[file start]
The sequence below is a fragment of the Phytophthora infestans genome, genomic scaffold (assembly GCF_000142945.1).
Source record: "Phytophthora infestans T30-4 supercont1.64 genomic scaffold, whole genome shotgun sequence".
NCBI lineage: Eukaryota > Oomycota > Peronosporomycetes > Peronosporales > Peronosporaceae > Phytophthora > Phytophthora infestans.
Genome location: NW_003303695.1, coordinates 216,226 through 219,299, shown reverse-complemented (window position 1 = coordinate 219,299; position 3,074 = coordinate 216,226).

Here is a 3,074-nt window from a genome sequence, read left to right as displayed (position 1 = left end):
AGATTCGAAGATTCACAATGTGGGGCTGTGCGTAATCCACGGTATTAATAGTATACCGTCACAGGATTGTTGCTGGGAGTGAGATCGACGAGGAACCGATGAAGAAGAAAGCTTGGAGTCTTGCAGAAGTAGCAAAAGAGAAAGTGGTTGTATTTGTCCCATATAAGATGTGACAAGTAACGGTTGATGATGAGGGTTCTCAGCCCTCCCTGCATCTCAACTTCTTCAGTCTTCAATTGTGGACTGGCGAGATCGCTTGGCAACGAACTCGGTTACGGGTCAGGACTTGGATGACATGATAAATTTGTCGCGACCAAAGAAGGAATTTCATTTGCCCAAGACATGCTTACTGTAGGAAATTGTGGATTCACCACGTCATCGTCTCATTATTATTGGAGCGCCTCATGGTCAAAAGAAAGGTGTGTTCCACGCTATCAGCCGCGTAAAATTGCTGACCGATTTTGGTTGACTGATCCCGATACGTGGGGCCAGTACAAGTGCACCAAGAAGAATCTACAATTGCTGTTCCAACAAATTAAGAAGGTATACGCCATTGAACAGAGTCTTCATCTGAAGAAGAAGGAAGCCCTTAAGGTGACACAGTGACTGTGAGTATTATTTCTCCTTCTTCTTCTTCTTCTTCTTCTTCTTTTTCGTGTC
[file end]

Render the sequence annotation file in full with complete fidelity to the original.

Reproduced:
The sequence below is a fragment of the Phytophthora infestans genome, genomic scaffold (assembly GCF_000142945.1).
Source record: "Phytophthora infestans T30-4 supercont1.64 genomic scaffold, whole genome shotgun sequence".
NCBI lineage: Eukaryota > Oomycota > Peronosporomycetes > Peronosporales > Peronosporaceae > Phytophthora > Phytophthora infestans.
Genome location: NW_003303695.1, coordinates 216,226 through 219,299, shown reverse-complemented (window position 1 = coordinate 219,299; position 3,074 = coordinate 216,226).

Here is a 3,074-nt window from a genome sequence, read left to right as displayed (position 1 = left end):
AGATTCGAAGATTCACAATGTGGGGCTGTGCGTAATCCACGGTATTAATAGTATACCGTCACAGGATTGTTGCTGGGAGTGAGATCGACGAGGAACCGATGAAGAAGAAAGCTTGGAGTCTTGCAGAAGTAGCAAAAGAGAAAGTGGTTGTATTTGTCCCATATAAGATGTGACAAGTAACGGTTGATGATGAGGGTTCTCAGCCCTCCCTGCATCTCAACTTCTTCAGTCTTCAATTGTGGACTGGCGAGATCGCTTGGCAACGAACTCGGTTACGGGTCAGGACTTGGATGACATGATAAATTTGTCGCGACCAAAGAAGGAATTTCATTTGCCCAAGACATGCTTACTGTAGGAAATTGTGGATTCACCACGTCATCGTCTCATTATTATTGGAGCGCCTCATGGTCAAAAGAAAGGTGTGTTCCACGCTATCAGCCGCGTAAAATTGCTGACCGATTTTGGTTGACTGATCCCGATACGTGGGGCCAGTACAAGTGCACCAAGAAGAATCTACAATTGCTGTTCCAACAAATTAAGAAGGTATACGCCATTGAACAGAGTCTTCATCTGAAGAAGAAGGAAGCCCTTAAGGTGACACAGTGACTGTGAGTATTATTTCTCCTTCTTCTTCTTCTTCTTCTTCTTCTTTTTCGTGTC